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I bet you like reading books a lot. There is no point to describe why we enjoy reading, what it gives us, and how addicting it can be. My post today is about something different. As a reader, you must have a favorite novel, or a short story. In it, the plot most likely revolves around one or several characters, and events are described only from their perspective. Don’t you think it’s unfair?
In other words, imagine that some parts of the story you like were told on the behalf of secondary or even tertiary characters. I’ve already seen things like this in detective stories, where an author describes, for example, what a murderers’ victim thinks about or feels like in her or his last moments. However, such approach still remains rather rare (at least I haven’t seen it often).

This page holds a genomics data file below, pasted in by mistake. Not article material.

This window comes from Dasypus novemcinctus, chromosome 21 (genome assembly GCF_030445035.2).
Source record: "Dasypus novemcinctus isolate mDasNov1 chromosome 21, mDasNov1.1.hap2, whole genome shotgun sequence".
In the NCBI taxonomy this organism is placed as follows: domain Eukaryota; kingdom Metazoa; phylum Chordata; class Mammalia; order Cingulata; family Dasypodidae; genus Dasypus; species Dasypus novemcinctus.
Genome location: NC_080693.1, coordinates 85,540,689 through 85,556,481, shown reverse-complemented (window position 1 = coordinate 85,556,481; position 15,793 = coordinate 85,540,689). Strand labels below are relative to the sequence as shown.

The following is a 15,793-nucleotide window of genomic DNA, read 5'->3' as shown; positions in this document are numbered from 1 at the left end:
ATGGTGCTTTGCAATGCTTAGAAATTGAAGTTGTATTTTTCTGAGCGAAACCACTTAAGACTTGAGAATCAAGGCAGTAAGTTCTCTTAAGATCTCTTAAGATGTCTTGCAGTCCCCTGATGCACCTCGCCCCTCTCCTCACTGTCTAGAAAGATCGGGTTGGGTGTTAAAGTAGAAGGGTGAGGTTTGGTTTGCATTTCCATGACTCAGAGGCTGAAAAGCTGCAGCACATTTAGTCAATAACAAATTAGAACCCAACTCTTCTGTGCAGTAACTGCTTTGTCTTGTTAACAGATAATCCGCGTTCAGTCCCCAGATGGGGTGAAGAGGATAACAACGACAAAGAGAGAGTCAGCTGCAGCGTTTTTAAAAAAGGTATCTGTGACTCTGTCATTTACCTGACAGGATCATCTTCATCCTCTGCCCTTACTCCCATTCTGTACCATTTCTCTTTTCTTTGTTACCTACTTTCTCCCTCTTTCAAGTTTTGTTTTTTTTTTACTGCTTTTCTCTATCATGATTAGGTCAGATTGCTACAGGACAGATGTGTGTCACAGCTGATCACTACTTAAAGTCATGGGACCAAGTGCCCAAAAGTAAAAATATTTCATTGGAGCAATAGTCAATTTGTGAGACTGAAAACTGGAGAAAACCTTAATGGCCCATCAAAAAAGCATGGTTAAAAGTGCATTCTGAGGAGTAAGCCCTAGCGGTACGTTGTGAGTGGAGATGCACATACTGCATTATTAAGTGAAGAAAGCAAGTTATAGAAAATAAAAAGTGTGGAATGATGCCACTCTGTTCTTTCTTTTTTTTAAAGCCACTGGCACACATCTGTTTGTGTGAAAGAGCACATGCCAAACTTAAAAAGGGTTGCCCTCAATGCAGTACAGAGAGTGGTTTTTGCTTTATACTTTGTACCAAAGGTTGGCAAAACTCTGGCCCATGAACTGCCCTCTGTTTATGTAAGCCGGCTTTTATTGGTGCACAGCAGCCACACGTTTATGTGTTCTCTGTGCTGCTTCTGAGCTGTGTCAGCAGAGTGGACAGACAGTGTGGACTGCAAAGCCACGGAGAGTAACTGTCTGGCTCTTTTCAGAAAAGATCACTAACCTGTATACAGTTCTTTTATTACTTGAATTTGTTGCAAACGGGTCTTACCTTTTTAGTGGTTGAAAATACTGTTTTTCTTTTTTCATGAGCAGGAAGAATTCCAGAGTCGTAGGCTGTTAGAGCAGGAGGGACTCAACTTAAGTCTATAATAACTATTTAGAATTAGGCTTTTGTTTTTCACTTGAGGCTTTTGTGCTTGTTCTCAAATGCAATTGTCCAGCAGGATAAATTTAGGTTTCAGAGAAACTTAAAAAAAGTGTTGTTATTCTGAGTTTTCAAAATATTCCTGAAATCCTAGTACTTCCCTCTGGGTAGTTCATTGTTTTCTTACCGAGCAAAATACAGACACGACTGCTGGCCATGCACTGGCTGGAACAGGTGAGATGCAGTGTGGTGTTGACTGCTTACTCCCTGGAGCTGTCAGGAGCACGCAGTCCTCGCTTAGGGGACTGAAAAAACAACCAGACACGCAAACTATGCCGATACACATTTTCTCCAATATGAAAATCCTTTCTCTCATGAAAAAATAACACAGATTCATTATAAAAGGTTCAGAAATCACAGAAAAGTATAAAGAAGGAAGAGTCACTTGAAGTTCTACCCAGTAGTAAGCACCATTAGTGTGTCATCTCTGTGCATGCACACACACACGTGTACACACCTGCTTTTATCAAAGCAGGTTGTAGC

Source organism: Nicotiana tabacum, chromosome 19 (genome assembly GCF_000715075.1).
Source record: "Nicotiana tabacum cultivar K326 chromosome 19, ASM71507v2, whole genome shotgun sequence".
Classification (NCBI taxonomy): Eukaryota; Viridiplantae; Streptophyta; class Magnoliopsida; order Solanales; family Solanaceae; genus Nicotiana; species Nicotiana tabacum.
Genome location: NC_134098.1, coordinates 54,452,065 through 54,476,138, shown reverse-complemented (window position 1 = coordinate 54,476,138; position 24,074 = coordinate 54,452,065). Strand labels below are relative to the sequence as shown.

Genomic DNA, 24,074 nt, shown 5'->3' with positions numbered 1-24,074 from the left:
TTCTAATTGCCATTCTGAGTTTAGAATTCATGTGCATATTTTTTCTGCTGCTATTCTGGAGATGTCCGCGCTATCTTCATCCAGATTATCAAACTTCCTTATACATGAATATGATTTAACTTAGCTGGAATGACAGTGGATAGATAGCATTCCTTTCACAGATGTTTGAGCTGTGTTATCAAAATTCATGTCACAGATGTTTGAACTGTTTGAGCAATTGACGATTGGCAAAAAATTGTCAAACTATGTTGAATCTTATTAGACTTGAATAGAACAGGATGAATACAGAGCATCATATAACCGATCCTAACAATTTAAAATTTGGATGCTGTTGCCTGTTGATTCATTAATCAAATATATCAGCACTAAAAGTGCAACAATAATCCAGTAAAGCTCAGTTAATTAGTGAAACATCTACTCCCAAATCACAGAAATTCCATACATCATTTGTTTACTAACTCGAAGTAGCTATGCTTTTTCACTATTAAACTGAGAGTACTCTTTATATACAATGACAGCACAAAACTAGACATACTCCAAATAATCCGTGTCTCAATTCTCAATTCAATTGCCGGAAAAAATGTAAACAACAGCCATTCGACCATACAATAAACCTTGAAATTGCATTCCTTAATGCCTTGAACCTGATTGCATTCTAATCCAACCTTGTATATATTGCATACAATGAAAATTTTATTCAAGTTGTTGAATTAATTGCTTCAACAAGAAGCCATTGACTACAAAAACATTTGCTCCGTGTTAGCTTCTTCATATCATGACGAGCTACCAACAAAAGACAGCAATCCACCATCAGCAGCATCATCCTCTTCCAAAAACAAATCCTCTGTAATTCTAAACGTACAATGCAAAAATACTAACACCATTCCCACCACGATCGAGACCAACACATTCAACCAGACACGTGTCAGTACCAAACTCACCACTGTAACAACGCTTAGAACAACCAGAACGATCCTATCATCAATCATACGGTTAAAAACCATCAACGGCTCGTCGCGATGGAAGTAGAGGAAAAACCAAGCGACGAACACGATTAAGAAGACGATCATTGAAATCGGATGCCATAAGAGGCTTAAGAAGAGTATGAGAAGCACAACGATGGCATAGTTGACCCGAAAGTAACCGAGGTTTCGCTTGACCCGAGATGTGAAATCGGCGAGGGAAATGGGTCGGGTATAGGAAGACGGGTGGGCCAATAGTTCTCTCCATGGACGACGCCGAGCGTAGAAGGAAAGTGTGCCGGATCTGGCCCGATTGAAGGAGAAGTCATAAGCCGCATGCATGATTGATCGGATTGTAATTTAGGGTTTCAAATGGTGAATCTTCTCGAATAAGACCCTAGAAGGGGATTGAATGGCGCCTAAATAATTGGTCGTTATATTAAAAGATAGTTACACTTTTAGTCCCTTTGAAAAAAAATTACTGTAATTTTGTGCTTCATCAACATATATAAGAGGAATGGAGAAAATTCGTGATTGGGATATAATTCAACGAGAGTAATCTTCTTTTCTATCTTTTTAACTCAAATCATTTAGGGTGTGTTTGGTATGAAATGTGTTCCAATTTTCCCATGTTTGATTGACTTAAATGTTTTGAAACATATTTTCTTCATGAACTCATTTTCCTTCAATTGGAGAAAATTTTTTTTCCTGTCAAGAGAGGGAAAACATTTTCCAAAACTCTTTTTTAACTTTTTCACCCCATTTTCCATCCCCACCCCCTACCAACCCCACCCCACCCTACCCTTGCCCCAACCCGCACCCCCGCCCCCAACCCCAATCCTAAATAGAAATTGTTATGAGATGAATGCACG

Can you imagine how Gollum felt when he guided the two hobbits through Mordor? What were his thoughts and feelings? What Lord Voldemort thought about his minions? What was the daily life of a random Ministry of Love employee, and what he or she was thinking about deep at night, lying without sleep in a half-ruined house in socialistic England? What a common Minas-Tirith guard feels like when seeing Sauron’s army approaching the walls he was standing on? What was the way of thinking of the fabulous John Coffee from the “Green Mile?” Or how would “One Flew Over the Cuckoo’s Nest” sound like if written by nurse Ratched?
These are just some of the questions you can ask yourself when thinking about your favorite stories. Fortunately, you are not only a reader, but a writer as well—which means you can give the answer to everything you wonder about. So, take your pen, or open a MS Word file, and write your own version of events on the behalf of any secondary character you like. Let it be your exercise. I bet it will help you widen your perspective, help you consider multiple points of view, and create more vivid characters when writing.
Good luck, and stay updated!
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